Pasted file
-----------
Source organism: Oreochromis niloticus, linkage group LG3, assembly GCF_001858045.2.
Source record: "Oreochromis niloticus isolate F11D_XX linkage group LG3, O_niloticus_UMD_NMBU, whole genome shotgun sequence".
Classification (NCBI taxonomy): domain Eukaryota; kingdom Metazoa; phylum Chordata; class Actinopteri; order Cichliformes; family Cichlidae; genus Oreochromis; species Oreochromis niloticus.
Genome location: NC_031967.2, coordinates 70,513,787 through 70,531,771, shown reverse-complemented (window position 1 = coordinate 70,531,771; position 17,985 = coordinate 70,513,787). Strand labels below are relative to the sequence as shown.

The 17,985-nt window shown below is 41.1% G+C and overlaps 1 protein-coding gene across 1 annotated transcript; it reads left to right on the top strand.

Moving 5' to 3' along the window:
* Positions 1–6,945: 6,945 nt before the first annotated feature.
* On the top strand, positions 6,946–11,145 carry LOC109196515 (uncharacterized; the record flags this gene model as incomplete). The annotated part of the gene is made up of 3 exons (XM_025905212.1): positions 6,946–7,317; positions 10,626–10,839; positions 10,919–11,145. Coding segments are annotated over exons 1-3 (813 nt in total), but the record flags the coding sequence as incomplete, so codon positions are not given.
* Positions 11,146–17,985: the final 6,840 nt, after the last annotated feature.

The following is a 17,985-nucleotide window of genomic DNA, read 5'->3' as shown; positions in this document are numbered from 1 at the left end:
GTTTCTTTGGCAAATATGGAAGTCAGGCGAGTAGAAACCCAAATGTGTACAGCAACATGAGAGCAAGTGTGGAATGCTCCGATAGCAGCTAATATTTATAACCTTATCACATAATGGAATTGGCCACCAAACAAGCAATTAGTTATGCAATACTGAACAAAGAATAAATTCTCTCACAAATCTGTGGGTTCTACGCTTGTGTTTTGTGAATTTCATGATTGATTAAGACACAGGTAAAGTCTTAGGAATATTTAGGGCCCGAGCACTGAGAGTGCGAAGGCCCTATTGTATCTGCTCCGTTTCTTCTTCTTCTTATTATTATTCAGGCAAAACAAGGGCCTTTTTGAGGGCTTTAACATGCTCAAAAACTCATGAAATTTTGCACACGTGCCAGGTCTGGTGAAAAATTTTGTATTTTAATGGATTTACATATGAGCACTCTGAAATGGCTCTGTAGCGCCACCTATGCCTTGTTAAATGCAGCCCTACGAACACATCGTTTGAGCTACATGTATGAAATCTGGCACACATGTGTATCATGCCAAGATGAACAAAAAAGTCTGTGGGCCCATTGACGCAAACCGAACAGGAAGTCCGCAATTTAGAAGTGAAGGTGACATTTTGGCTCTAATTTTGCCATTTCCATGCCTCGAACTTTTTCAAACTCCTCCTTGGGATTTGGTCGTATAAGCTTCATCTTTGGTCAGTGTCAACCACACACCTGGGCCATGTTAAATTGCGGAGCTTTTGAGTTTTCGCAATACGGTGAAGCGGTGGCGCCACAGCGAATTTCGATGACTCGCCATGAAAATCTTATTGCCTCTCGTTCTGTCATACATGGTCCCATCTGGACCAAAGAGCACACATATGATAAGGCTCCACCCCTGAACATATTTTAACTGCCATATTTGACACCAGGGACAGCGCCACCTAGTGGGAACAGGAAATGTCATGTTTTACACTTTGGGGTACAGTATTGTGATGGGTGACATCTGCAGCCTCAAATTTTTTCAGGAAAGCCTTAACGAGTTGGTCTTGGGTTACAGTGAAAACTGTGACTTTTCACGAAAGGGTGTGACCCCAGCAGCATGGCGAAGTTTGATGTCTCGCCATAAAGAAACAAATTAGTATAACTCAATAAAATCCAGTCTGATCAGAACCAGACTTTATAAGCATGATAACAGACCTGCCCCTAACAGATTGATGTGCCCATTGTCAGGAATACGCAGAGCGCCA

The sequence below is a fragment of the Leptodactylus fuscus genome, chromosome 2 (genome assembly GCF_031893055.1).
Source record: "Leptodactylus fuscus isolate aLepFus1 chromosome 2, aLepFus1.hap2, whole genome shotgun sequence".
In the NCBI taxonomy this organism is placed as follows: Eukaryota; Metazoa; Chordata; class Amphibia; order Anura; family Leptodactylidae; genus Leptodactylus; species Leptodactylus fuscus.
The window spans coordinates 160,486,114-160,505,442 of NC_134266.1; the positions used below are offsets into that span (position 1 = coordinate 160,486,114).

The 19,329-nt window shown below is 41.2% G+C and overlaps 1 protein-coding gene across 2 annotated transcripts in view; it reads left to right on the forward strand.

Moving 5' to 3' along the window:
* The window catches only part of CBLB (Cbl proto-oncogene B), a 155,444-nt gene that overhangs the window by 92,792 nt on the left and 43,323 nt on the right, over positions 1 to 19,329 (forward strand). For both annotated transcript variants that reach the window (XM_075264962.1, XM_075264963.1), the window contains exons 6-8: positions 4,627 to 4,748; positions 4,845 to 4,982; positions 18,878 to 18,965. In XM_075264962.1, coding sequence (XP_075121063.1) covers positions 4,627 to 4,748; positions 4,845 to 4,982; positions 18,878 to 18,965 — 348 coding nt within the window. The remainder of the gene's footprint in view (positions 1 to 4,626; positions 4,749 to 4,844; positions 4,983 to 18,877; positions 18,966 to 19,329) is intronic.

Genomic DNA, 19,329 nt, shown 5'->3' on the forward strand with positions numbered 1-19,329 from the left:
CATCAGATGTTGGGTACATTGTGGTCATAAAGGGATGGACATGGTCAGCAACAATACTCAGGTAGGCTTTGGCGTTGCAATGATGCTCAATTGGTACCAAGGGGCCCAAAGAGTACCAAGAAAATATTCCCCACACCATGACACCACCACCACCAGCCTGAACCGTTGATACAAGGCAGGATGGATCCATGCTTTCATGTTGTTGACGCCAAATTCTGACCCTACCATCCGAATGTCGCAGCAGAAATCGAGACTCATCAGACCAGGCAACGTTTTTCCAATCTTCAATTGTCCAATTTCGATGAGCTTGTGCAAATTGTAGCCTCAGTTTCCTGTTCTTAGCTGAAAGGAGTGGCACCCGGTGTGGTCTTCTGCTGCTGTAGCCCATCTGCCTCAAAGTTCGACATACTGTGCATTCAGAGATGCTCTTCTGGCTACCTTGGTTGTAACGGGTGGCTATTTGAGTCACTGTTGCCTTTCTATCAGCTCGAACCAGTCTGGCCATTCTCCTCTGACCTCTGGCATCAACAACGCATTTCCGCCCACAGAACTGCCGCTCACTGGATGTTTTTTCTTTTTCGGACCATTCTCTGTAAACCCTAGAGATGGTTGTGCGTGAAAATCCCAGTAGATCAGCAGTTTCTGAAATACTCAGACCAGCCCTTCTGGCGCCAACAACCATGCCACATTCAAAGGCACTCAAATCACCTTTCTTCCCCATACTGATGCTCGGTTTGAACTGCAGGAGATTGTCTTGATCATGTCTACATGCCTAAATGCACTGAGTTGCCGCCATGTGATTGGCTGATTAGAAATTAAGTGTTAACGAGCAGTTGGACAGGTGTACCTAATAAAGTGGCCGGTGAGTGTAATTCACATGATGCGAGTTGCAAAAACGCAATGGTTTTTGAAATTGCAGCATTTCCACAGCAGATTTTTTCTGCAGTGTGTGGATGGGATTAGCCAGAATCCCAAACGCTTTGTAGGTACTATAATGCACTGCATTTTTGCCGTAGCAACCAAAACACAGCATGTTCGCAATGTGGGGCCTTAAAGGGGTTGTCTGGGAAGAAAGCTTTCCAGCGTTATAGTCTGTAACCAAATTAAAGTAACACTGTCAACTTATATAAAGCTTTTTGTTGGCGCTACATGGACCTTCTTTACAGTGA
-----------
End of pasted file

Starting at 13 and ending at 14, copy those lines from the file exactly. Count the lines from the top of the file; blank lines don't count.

Source record: "Leptodactylus fuscus isolate aLepFus1 chromosome 2, aLepFus1.hap2, whole genome shotgun sequence".
In the NCBI taxonomy this organism is placed as follows: Eukaryota; Metazoa; Chordata; class Amphibia; order Anura; family Leptodactylidae; genus Leptodactylus; species Leptodactylus fuscus.